The total amount of unrecognized tax benefits related to tax uncertainties decreased by approximately $1.9 million during the three months ended March 31, 2024, primarily resulting from the payment of the assessed amount related to a California Franchise Tax Board audit for tax year 2011.

The Company and its subsidiaries file income tax returns with the Internal Revenue Service and the taxing authorities of
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various states. Tax years that remain subject to examination by major taxing jurisdictions are 2020 through 2022 for federal taxes, and 2011 and 2020 through 2022 for California state taxes. The Company has certain unresolved matters related to California state tax assessment for 2011 tax year that are not material to its consolidated financial statements. Tax years 2012 through 2019 for California state taxes have been resolved with no outstanding issues.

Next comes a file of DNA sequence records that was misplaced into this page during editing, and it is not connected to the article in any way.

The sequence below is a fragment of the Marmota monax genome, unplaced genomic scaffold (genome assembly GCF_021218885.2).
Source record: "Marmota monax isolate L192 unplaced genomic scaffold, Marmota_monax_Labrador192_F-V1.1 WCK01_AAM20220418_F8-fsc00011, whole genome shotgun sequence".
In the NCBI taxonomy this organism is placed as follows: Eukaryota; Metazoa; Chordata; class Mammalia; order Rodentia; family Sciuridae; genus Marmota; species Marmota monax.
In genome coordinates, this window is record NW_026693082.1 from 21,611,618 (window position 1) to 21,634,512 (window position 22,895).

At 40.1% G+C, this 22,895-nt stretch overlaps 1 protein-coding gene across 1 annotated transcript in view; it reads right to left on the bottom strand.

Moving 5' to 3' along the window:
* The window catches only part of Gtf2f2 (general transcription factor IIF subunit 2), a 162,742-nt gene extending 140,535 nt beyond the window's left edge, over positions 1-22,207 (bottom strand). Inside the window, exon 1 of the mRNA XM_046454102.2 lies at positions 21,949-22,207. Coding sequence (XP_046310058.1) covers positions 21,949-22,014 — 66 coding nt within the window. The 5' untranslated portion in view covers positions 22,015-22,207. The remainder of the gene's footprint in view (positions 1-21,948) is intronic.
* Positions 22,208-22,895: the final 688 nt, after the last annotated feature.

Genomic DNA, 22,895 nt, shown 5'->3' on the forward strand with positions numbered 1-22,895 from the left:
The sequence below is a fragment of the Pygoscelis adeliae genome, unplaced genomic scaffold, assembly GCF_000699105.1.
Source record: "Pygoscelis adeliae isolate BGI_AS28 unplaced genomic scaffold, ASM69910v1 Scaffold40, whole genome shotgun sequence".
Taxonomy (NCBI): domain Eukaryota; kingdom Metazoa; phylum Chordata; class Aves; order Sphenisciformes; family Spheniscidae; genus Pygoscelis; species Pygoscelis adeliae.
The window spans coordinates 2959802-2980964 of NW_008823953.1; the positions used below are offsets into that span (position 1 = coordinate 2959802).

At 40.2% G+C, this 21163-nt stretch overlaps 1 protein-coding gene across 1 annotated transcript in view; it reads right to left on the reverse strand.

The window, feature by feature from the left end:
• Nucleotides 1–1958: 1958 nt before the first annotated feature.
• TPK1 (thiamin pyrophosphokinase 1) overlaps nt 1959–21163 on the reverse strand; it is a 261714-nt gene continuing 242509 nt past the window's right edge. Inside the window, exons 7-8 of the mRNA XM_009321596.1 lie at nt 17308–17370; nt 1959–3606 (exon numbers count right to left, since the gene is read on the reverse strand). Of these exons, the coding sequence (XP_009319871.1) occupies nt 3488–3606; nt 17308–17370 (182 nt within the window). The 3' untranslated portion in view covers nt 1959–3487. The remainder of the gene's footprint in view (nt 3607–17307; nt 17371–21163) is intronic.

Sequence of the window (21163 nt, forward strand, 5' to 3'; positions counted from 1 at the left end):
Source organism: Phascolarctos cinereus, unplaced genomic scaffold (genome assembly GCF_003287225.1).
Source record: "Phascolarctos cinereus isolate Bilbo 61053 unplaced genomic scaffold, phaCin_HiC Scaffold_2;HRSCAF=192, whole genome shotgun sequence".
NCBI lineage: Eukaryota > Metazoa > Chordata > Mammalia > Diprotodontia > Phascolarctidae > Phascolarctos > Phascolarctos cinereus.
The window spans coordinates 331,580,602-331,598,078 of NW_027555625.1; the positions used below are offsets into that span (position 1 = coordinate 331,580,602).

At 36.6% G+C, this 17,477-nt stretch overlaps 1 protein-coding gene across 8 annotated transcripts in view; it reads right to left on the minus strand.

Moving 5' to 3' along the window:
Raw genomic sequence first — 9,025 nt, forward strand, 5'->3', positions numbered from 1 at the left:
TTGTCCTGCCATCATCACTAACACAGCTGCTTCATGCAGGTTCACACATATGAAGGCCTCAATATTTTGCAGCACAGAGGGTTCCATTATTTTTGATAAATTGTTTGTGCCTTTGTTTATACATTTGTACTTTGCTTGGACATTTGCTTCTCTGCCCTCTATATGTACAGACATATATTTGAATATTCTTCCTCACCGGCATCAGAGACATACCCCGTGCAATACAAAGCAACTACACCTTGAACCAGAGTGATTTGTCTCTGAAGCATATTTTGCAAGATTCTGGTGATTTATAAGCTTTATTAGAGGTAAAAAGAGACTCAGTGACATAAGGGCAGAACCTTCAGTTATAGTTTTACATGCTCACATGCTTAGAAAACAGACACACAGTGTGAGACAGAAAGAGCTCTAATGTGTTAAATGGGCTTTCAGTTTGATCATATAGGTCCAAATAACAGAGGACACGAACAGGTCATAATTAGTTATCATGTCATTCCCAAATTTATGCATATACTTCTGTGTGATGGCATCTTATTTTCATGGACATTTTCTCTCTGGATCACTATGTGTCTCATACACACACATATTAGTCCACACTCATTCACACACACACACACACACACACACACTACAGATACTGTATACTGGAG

Deferred tax assets and liabilities are recognized for the estimated future tax consequences attributable to differences between the financial reporting basis and the respective tax basis of the Company’s assets and liabilities, and expected benefits of utilizing net operating loss, capital loss, and tax-credit carryforwards. The Company assesses the likelihood that its deferred tax assets will be realized and, to the extent management does not believe these assets are more likely than not to be realized, a valuation allowance is established. Deferred tax assets and liabilities are measured using enacted tax rates expected to apply to taxable income in the years in which those temporary differences are expected to be recovered or settled. The effect on deferred tax assets and liabilities of a change in tax rates or laws is recognized in net income (loss) in the period that includes the enactment date.